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Re: "MIT/GNU/Linux" (was: gnu vs. xemacs)

From: Robert Thorpe
Subject: Re: "MIT/GNU/Linux" (was: gnu vs. xemacs)
Date: 30 Dec 2006 09:49:15 -0800
User-agent: G2/1.0

Micha Feigin wrote:
> > -----Original Message-----
> > From: address@hidden
> > [mailto:address@hidden
> > On Behalf Of B. Smith-Mannschott
> > Sent: Friday, December 29, 2006 2:46 PM
> > To: address@hidden
> > Subject: "MIT/GNU/Linux" (was: gnu vs. xemacs)
> >
> >
> > On Dec 29, 2006, at 02:12, Leo wrote:
> > > In every emacs-* mailing lists, it has been extremely consistent to
> > > use Linux and GNU/Linux i.e. Linux means the kernel and
> > GNU/Linux is
> > > the operating system that contains a Linux kernel.
> >
> The operating system is the kernel.

No it's not.  This is an insidious idea started by Microsoft in the 80s
who wanted to ship DOS with virtually no utilities.  They tried to call
it an OS even though it was only a part of one.  Historically an OS has
meant  "the stuff that is needed to make a computer usable", not just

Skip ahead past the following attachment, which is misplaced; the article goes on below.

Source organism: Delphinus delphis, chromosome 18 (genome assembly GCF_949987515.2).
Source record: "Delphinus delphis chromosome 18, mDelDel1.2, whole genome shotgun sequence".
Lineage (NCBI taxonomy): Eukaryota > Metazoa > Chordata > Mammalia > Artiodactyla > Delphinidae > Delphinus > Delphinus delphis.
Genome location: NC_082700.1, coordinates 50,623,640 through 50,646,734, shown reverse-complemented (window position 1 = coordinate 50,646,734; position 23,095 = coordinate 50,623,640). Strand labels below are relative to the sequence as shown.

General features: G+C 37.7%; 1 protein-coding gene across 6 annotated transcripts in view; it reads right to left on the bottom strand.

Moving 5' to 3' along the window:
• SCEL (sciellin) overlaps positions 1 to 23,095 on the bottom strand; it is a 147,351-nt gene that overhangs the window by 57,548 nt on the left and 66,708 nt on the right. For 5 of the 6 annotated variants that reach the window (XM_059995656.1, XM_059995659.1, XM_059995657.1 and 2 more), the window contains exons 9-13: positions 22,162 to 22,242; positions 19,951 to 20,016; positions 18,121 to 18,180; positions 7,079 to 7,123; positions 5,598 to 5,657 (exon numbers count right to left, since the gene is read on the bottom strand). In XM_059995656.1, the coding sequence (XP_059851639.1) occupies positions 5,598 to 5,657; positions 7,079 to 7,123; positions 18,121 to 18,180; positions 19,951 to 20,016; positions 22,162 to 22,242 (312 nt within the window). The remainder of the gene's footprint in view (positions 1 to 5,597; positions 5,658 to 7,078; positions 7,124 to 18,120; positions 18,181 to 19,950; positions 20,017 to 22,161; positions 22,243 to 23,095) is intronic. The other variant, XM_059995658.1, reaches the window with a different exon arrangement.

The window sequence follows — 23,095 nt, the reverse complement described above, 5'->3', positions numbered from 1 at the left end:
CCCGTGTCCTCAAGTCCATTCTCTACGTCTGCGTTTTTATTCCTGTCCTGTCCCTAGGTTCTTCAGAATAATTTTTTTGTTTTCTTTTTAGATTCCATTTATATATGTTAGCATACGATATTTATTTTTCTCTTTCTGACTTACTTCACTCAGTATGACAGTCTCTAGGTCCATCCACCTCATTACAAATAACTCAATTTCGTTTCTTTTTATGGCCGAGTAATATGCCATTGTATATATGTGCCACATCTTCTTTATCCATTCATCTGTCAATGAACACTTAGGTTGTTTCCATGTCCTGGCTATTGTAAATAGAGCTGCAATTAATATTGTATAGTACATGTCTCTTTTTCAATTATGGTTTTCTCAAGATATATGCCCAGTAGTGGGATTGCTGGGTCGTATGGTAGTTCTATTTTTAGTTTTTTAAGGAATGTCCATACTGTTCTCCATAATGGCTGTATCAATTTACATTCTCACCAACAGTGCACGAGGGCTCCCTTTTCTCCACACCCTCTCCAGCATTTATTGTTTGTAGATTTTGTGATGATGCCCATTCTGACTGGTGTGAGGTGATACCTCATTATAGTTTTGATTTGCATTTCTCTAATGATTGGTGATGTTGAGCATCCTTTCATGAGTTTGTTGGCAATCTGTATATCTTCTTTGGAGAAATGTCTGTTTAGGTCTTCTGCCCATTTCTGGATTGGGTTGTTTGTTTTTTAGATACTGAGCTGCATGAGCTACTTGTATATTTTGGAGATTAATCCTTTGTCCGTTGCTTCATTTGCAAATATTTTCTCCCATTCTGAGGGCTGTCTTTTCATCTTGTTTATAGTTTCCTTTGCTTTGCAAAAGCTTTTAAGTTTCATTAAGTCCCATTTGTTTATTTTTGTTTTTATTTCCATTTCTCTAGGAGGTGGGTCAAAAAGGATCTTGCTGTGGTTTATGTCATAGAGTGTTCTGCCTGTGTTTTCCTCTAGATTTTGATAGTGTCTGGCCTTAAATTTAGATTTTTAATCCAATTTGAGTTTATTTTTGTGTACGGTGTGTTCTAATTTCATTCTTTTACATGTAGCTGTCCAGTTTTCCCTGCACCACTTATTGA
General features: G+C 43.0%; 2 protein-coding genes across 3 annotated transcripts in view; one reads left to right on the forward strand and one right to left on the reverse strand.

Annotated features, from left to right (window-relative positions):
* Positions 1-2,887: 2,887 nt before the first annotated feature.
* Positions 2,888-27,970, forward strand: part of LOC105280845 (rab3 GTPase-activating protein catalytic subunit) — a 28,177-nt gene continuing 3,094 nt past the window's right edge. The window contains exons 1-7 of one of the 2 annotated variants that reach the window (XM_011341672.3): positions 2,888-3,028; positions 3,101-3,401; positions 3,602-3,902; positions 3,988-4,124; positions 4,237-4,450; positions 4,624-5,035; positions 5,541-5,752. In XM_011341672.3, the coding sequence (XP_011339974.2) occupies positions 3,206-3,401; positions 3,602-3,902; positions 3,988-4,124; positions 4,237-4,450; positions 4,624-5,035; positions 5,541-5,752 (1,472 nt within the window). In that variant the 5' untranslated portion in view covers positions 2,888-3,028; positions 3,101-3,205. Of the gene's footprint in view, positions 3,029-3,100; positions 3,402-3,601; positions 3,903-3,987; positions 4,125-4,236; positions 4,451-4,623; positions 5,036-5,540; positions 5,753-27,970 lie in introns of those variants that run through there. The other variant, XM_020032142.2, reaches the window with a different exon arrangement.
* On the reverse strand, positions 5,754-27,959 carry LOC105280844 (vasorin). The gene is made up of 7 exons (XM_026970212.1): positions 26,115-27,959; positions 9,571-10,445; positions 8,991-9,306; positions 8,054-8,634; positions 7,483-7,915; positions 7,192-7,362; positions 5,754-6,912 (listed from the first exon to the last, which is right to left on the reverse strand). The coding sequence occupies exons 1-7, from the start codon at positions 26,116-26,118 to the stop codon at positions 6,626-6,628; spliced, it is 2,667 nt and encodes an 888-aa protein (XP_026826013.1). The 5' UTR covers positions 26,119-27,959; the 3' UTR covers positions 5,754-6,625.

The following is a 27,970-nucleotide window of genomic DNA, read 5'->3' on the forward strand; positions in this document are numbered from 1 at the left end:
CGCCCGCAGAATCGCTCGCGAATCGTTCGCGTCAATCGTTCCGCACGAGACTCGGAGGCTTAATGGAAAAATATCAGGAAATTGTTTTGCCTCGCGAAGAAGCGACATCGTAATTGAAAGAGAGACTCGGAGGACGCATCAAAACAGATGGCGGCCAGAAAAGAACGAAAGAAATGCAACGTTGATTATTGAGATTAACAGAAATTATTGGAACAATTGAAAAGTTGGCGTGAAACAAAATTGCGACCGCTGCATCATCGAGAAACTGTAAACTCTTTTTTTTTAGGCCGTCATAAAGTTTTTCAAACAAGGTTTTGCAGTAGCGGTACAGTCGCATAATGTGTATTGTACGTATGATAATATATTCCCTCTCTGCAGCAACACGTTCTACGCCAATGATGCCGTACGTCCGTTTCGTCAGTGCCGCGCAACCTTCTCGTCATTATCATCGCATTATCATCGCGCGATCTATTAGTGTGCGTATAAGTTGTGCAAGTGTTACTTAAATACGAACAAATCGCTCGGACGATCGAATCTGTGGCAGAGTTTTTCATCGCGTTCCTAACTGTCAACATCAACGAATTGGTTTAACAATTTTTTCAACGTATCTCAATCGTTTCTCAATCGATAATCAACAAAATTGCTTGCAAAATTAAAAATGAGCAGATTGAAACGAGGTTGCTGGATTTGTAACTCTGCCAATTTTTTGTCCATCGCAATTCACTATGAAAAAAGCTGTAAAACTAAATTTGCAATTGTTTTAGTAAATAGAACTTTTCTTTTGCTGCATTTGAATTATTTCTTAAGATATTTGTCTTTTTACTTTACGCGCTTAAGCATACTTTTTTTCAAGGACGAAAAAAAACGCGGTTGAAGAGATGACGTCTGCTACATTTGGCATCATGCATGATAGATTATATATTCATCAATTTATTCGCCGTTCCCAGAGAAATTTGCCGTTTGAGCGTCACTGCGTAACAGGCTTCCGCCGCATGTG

the kernel.  Even they have moved away from doing this, far away.

> > Actually, we should use "MIT/GNU/Linux", at least when
> What about qt etc ?
> > at all tempted to shorten a handy phrase like
> > "MIT/GNU/Linux". It just rolls of the tongue.
> >
> > I'm inclined to agree with the point made by the pedants of
> > "GNU/ Linux", but I do wonder: where does it end?

This is a problem.  The systems that are used today have been built
from software from many sources, large voluntary projects, private
individual hobbiests, and corporations.  The largest things in a distro
used to be, in terms of lines of code, Linux, GCC, X, Glibc and Emacs.
Now there are things like and Mozilla.  There is no really good
name anymore.

Perhaps these systems should be described as "Free/Open software
operating systems".

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